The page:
Photo Gallery: Flight from Juneau to Camp 10

By Stephanie Streich

[NOTE:  Click on any of the images below to open a slideshow with all photos and captions.]   

JIRP is FINALLY Happening!

By Jamie Bradshaw

While writing this, I am sitting in The Cook Shack at Camp 17 listening to Pink Floyd while the cooks are planning lunch and our fearless leaders are setting the route for the Norris Cache, our first move to Camp 10. Once the route is set and the weather softens, the first trail party will hit the trail. Fortunately, I am in the first trail party and this time I will have first dibs on sleeping arrangements! I am really looking forward to seeing new sights and I am pumped to endure what I have been told is the most physically and mentally challenging part of the icefield traverse. Another reason why I am so excited to arrive at Camp 10 is because I know just how good the view is. Unlike the other students, Camp 10 is not a complete mystery to me. If you followed the 2012 JIRP blog, you may remember my post from last summer about my fortunate flight to Camp 10

Jamie and “Blue”, the trusty JIRP Suburban, on their way to Atlin, BC, Canada to continue JIRP logistics in 2012.  Photo:  Jamie Bradshaw

I first heard about the program nearly three years ago when enrolled in a Glacier Surveying Field Methods course offered by Mike Hekkers at the University of Alaska Southeast in Juneau, Alaska. I was immediately intrigued. In 2011, I was lucky to be able to spend time with the JIRPers while they were in Juneau for a week. I hiked to Herbert Glacier with them and showed them our surveying sites on Mendenhall Glacier.  Last year, I saw the Logistics Agent position for JIRP was available. I decided to apply for the position because it would be a great way to support JIRP,  get involved and I figured it would give me a unique perspective of JIRP in hopes of participating as a student in the summer of 2013. You could say that I had the “JIRP bug”.

Nearly all of the JIRP mystery is removed for me because of my logistics position last summer. I understood how the food, supplies and mail get here, I knew what many of the camps look like and approximately how long we spend at each camp, I knew how meals work and how day and multi-day trips work and I knew of the joys of Atlin, BC. I also knew three of the students participating prior to JIRP, I knew the staff members and many of the guest lecturers from previous JIRP experiences. Most of the time I really appreciate my JIRP background because I can answer many questions that students have and I can prepare myself for upcoming events. Other times, this background takes some of the excitement of the unknown away from me that the other students have. Needless to say, I am very thankful to have this JIRP knowledge and to have the unknowns of the routes from camp to camp!

While coordinating logistics in Juneau last summer, I read the blogs, flew to Camps 10 and 18, and saw how close the students and staff grew. I was honored to be a part of the JIRP family, but I wanted to learn and grow with everyone on the ice. I knew that JIRP would be an amazing experience and I anxiously awaited the summer 2013 season to begin. On the hike up to Camp 17A, I kept saying to myself “ I can’t believe this is finally happening!”  So far, JIRP has been everything I have imagined it to be!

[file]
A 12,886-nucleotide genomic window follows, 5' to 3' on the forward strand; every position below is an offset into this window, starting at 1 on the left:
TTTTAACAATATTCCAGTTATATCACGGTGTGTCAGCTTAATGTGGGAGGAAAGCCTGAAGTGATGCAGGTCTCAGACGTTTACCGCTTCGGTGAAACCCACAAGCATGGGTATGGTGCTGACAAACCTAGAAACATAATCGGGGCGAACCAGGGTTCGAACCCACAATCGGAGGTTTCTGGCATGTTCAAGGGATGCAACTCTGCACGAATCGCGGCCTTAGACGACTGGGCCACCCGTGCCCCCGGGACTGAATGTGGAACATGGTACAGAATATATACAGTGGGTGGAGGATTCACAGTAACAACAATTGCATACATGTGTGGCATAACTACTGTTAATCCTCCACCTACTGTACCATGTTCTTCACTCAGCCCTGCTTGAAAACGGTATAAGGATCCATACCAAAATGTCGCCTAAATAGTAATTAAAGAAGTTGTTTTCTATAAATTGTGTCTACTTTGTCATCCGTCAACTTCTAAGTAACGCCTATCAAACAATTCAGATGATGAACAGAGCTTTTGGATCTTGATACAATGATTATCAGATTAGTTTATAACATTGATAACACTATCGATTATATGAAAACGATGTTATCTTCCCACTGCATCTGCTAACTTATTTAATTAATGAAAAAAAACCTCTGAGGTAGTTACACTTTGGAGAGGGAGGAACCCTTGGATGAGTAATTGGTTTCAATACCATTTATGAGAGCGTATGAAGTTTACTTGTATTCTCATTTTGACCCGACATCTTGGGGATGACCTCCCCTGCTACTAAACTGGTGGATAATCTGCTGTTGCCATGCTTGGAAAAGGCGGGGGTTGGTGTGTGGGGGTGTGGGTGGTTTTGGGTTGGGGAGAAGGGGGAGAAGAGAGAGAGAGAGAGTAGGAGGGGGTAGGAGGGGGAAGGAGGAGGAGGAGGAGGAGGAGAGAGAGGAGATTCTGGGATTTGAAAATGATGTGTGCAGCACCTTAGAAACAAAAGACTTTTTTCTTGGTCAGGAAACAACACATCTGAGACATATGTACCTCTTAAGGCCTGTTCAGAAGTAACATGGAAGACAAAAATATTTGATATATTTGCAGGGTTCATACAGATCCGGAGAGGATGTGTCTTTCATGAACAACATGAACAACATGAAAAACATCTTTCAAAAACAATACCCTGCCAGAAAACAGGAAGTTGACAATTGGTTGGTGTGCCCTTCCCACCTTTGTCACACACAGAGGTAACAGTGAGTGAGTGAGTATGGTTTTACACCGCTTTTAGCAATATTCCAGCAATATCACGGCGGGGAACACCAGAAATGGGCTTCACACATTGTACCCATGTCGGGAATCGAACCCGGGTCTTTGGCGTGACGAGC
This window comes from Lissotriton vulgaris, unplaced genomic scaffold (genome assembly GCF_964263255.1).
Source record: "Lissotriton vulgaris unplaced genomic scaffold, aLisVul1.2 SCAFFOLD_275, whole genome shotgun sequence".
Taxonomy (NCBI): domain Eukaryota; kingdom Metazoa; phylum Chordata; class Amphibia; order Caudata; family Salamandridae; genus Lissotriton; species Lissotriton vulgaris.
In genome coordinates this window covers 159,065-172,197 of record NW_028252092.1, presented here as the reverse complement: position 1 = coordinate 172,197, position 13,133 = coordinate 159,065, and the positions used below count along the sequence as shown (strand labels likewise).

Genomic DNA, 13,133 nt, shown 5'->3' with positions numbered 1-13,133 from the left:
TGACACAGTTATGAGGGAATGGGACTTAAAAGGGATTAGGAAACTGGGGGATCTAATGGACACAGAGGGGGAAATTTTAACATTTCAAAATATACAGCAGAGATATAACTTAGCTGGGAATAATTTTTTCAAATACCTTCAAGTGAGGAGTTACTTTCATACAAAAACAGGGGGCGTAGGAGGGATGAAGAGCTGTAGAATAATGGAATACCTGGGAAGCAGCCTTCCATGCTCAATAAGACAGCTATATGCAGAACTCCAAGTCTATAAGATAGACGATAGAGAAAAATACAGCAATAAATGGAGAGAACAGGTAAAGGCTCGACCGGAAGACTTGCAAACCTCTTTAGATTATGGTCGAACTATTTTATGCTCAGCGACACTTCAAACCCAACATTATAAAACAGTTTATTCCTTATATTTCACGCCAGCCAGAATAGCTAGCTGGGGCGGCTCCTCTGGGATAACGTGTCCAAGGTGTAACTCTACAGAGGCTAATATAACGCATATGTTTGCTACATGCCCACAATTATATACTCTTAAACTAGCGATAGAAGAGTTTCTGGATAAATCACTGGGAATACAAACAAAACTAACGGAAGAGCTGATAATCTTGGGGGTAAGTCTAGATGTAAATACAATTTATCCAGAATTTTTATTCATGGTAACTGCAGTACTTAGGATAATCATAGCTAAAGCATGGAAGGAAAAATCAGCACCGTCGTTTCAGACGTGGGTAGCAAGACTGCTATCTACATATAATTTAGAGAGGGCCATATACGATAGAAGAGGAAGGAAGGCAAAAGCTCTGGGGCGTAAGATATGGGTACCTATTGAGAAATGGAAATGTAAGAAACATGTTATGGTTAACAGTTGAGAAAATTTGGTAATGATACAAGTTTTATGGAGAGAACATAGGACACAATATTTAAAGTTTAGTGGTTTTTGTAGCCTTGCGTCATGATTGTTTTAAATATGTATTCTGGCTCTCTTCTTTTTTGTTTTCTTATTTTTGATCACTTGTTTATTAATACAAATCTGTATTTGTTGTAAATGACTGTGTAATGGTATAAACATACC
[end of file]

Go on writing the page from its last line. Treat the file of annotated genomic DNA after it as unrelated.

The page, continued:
Jamie on the upper Lemon Creek Glacier overlooking the Dead Branch of Norris Glacier; where, after three years, JIRP is really happening!  Photo:  Jamie Bradshaw

Tied to a String

By Stephanie Streich, Photos by Mira Dutschke and Jeff Kavanaugh

Chrissy McCabe, Alistair Morgan, William Jenkins, Adam Taylor and others practice their knots at Camp 17 on the Juneau Icefield.  Photo:  Mira Dutschke

At Camp 17, students have been roped in and all tied up, becoming familiar with various knots. A critical part of our daily routine has been learning and practicing the knots that are crucial to travel safely on the icefield. The Figure-8, the Butterfly and the Double Fisherman are just some of the knots that will protect us against the dangers of crevasses and ice caves that are hidden within glaciers. The Prussik knot and the climbing harness are sometimes the only lifeline that attach you to the other members of your trail party as you travel across this vast white wilderness of snow and ice. Before we expose ourselves to the real life dangers of the field, we developed our climbing skills in a safer and warmer environment: the kitchen.

Climbing ropes hanging to dry in the cookshack at Camp 17 on the Juneau Icefield.  Photo:  Mira Dutschke

For practice all the students piled into the cookshack to climb up ropes attached to the ceiling. Using the knots we learned, we used two Prussik slings and attached them to the ropes and our harnesses. I have to admit, I was pretty hesitant to get up the rope as I was standing in line waiting for my turn. I was unsure if two skinny strings attached to a rope would actually hold my weight and enable me to elevate myself high into the air. Once I got attached to the rope I realized that the harness did a lot of the work for me, and I started having a blast. The harness loops around our waist and legs, linking us to the main line with a carabiner. With a long Prussik for the legs and a short Prussik from the harness to the rope I was able to hoist myself up the line. It was a great feeling of relief hanging in thin air by a string, gradually climbing up, knowing that I was not going to fall down. It was so easy! Climbing was definitely not as difficult as it seemed watching my fellow JIRPers tackling the rope. Getting down, however, was another story and quite a challenge. It would be rare to need to Prussik down a rope, but I'm going to have to work on that.

Author Stephanie Streich at the top of the rope after practicing with her prussiks in the camp cookshack.  Photo:  Jeff Kavanaugh